Acute Traumatic Pseudo-pointing Index Finger Due to an Isolated Second Metacarpal-Trapezoid Dislocation: A Case Report

Learning Point of the Article:

Central ray CMC disruptions have varied presentations and the associated carpal fractures can be overlooked without thorough radiological investigations.


Case Report | Volume 9 | Issue 4 | JOCR July-August 2019 | Page 5-9 | Narendran Pushpasekaran, Srinivas Karthik Rathipelli, George Mathew Koshy, Veliyaveettil Muhamed Khaleel. DOI: 10.13107/jocr.2019.v09i04.1454


AuthorsNarendran Pushpasekaran[1], Srinivas Karthik Rathipelli[1], George Mathew Koshy[1], Veliyaveettil Muhamed Khaleel[1]

[1]Department of Orthopaedics, Medical Trust Hospital, Cochin, Kerala, India.

Address of Correspondence:
Dr. Narendran Pushpasekaran,
Department of Orthopaedics, Medical Trust Hospital, Cochin – 682 016, Kerala, India.
E-mail: drnaren247ortho@gmail.com


Abstract

Introduction: An isolated second metacarpal dislocation is one of the least reported injuries of the hand. This particular injury assumes clinical significance as they occur subsequent to high energy direct trauma and are usually missed with associated carpal and metacarpal bone fractures. We describe this unique case of an isolated metacarpal-trapezoidal disruption with clinical presentation as the pseudo-pointing index finger and also describe a novel radiological sign to ascertain the rotational deformity of metacarpals on plain radiographs.
Case Report: A 32-year male information technology employee experienced a road traffic accident and developed pain, localized swelling over dorsum of the left hand. He exhibited an inability to form a complete fist with the index finger lagging behind, giving a pointing index finger like appearance. Plain radiographs showed isolated disruption of second metacarpal-trapezoid articulation. The computed tomography (CT) scans were used to confirm the absence of associated carpal injuries. The patient was managed successfully by closed reduction and Kirschner wiring. All the deformities resolved and regained normal hand functions in the follow-up period of 13 months with no recurrent episodes or evidence of arthritis.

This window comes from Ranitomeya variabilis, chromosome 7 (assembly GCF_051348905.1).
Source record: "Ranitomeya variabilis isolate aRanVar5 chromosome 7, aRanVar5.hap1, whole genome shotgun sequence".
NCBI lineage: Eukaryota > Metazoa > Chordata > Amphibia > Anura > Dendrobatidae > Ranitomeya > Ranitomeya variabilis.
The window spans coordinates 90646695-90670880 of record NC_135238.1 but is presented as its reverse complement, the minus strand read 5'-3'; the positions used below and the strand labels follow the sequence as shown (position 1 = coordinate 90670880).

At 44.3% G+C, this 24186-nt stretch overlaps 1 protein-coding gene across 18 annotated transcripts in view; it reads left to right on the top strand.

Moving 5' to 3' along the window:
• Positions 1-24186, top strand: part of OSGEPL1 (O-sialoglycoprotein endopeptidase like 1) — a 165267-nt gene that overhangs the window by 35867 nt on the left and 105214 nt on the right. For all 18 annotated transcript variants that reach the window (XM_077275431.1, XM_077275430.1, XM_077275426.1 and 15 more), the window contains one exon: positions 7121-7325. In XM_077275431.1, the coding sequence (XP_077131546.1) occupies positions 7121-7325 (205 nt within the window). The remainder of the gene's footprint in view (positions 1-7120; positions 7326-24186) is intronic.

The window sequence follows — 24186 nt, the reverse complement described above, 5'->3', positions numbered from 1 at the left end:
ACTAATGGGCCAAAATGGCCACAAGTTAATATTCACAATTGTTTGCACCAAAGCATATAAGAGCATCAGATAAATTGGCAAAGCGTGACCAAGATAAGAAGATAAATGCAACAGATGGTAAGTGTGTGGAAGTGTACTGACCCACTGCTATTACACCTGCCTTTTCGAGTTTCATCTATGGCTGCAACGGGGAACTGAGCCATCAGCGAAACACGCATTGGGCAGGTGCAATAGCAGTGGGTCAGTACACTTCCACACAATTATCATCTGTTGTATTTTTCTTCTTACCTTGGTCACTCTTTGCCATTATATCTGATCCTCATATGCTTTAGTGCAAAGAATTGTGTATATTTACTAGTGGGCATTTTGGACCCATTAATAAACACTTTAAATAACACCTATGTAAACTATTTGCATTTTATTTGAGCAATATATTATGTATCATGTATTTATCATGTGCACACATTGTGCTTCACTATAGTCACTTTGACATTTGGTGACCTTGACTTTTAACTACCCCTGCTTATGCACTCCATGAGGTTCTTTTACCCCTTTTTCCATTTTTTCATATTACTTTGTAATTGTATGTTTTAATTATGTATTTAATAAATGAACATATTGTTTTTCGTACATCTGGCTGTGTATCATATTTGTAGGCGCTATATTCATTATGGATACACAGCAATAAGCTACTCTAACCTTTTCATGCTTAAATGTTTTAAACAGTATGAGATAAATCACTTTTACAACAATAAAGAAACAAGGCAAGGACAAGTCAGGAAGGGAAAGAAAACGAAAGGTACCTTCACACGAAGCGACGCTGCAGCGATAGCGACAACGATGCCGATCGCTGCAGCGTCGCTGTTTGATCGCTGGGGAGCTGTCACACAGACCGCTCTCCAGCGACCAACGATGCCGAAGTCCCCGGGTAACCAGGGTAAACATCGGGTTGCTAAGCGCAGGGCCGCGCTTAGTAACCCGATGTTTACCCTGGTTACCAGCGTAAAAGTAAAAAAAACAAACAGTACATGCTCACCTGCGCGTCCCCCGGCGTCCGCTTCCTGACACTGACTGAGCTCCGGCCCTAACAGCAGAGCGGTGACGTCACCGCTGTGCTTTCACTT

Conclusion: Although a rare presentation, astute clinical examination and systematic radiological evaluation are the key to diagnose second through fourth carpometacarpal disruptions. The asymmetrical appearance of the metacarpal head tuberosities on anteroposterior radiographs is a strong indicator for rotational deformity of hands. These injuries must be evaluated with CT scans due to the increased potential for associated carpal injuries and poor prognosis when missed. More than often, an open reduction may be required to obtain stable concentric reduction.
Keywords: Carpometacarpal disruption, second metacarpal-trapezoid dislocation, pseudo-pointing index finger, radiology


Introduction
The carpometacarpal (CMC) dislocations are serious injuries of the hand and usually involve multiple rays [1]. However, the presentations of an isolated disruption of the anatomically stable second through fourth metacarpal articulations have been rarely reported [2]. They assume clinical significance as the literature reports these injuries to be frequently missed, have varied presentations, high degree of associated carpal bone injuries, and various obstacles to reduction [3, 4, 5]. Through our case description of an isolated second CMC dislocation with a unique clinical presentation as a pseudo-pointing index finger, we describe a novel radiological sign in addition to the systematic evaluation of CMC articulations on plain radiographs and also review the current methods to evaluate central ray CMC dislocations.

Case Report